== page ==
Frank Zappa: Portrait of the Artist as a Businessman
By Rob Partridge/Paul Phillips
Cream, January 1972
"If you're making £10 a night, you'll be screwed. When you're making £1,000 a night, you'll still get screwed . . . only you're being screwed for more.' A rather simplified assessment of the economics of being a rock star, but, unfortunately, an assessment which too many artists can back up with experience. Unless...
Frank Zappa is perhaps the epitome of the rock star as businessman. The touchstone of his philosophy has always been to read the small print and, preferably, help to draft it himself. Zappa, right from the start of his career, has been careful to ensure that he knows what's going on around his musical activities. Getting it right in the studio is only the first step, knowledge which has come too late in life for too many people. Even when he branched into film with 200 Motels, Zappa had no intention of playing patsy for some fashionable director. He (or the Mothers) was the star of the show, and he intended to run it. In this interview, Rob Partridge and Paul Phillips of Record and Tape Retailer discuss with Zappa the business side of his activities – marketing, contracts, royalties; the side of the business which most artists deliberately ignored, probably because of the ulcer risk. It's not too difficult to imagine Zappa spending his convalescence after his Rainbow Theatre encounter scanning balance sheets. He may not be in it only for the money, but he likes to ensure that what money belongs to him, he gets.
The first thing we want to establish is what the American music industry was like when you first recorded in the mid-sixties. Was it equipped to handle a band like the Mothers of Invention?
In the United States at the time the Mothers began, the top musical figures were the Beatles, Herman and the Hermits, the Byrds, Dave Clark and the Rolling Stones. Apart from the Byrds there wasn't much in the way of American acts. That was the general trend of the music business – nice attractive young lads playing attractive, pleasant, listenable semi-cosmic pop music. Most of the guys in the Mothers of Invention were unattractive old lads and we had an immediate merchandising problem. Consequently the public, because it was orientated to mass attractiveness, found it hard to project into our vibes.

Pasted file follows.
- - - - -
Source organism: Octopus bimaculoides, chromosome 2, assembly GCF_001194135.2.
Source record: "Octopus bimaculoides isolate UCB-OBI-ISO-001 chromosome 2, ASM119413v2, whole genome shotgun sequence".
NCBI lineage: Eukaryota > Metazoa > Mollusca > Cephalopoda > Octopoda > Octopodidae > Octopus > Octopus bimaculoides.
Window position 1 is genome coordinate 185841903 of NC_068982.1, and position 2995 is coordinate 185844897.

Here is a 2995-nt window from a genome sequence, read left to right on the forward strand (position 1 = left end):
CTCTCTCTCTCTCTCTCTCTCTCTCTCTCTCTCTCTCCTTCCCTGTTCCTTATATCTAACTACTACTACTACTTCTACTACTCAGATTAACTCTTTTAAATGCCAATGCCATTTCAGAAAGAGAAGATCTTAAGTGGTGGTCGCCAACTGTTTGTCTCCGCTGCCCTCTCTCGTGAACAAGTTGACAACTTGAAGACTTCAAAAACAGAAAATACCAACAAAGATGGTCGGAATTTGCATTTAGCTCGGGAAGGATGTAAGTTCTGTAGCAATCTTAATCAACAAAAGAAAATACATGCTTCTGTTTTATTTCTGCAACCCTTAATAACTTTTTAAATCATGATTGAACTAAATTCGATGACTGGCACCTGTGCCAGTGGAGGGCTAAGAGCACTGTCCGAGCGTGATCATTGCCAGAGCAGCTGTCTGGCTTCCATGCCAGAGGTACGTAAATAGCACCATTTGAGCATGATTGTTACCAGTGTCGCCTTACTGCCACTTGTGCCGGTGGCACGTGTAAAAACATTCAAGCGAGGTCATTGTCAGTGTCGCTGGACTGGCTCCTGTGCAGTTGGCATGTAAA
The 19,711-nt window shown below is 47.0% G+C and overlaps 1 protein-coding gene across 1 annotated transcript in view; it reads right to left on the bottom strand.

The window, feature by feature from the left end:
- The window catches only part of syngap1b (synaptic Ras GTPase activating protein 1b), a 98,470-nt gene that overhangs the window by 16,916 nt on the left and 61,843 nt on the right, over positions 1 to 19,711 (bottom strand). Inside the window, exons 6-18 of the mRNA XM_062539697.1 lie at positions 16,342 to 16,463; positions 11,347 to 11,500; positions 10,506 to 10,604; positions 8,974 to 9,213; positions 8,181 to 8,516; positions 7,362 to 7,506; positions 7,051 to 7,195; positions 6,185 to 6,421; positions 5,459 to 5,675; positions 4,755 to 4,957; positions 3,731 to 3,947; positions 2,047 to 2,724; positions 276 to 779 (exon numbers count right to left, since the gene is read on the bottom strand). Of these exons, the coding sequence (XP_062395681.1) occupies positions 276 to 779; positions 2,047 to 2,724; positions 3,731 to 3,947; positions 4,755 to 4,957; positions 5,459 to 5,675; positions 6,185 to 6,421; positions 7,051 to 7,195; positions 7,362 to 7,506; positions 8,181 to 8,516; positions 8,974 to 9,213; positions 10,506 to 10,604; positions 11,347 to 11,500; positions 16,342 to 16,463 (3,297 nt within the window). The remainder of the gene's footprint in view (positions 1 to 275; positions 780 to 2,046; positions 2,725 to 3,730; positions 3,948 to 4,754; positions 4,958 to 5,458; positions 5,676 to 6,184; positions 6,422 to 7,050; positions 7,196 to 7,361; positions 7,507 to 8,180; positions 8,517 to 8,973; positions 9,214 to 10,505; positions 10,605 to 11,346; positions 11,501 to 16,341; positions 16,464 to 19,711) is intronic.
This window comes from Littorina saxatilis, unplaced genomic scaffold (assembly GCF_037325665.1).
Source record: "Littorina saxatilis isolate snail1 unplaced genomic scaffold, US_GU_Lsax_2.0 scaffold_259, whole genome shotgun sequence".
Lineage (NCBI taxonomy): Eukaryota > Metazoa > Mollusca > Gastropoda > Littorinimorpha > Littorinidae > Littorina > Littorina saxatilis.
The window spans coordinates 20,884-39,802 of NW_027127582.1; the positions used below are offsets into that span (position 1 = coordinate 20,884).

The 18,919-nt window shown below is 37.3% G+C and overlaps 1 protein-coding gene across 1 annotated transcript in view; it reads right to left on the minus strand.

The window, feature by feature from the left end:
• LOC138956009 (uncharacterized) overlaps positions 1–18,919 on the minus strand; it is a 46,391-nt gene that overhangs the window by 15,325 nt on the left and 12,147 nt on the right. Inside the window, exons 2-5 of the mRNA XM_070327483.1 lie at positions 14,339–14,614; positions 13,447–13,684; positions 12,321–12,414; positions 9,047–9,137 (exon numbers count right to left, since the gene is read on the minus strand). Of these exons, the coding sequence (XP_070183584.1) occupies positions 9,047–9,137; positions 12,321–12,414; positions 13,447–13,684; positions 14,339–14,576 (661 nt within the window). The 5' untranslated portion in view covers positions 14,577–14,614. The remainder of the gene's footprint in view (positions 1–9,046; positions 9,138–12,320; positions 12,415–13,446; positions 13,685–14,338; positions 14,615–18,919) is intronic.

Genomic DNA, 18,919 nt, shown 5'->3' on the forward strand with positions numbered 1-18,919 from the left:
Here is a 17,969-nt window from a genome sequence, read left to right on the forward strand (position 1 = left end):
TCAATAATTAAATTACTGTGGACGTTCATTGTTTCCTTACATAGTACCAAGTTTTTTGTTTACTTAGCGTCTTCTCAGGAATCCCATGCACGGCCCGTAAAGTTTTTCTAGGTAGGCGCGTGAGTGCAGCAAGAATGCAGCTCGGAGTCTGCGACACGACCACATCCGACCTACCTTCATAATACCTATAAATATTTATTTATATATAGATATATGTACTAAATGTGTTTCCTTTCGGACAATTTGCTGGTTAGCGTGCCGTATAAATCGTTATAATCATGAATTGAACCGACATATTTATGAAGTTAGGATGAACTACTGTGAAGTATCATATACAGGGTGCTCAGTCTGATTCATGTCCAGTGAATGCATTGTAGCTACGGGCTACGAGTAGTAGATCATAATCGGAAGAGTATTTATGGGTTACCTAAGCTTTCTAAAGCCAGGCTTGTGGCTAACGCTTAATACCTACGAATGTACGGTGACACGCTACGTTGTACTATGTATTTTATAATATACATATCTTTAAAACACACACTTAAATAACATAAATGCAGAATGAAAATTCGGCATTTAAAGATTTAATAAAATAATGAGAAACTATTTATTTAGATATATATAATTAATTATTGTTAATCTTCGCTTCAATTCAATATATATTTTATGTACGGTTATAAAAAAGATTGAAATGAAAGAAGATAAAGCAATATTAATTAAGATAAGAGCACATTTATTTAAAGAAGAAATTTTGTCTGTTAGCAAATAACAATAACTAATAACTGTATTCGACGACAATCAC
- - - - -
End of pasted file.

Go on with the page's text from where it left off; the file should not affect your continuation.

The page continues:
You originally wanted to call the band just the 'Mothers'?
Yes, it was called just the Mothers, right up until the day we signed with Verve. They refused to sign a group with a name like that because they thought it was obviously dirty. We were pretty anxious to get a record out and so we added 'of Invention'.
That situation was presumably the beginning of your frequent battles with record companies?
Well, they haven't all been battles. With every record company there's always some point where you can get along. But during your term of contract you'll find there's always somebody in an office, maybe two or three people, who do not have your best interests at heart.
They can make life miserable for you, and also do a disservice to the listening audience, by either making your stuff hard to get by not taking proper care of distribution, or by giving you a bunch of problems with censorship of the material on the records.
Did you refuse to compromise?
Dealing with a record company you try and compromise as little as possible. At least that's what we did. I didn't feel like having some guy who's an executive there telling me how to make my music.
Have you also retained control over the merchandising of your product?
We have control over the advertising. We can choose to let the record company people make up our advertisements, or we can make them up ourselves. Warner's give us a yearly budget with which to buy advertising space and carry out the grim task of making the public aware that we have cracked off another album.
How do you see your present role? Are you getting tired of making records?
I'm not tired of making records. I'm tired of the process that you have to go through to let people know that your record is finished and is now available for them to listen to.
What's the alternative?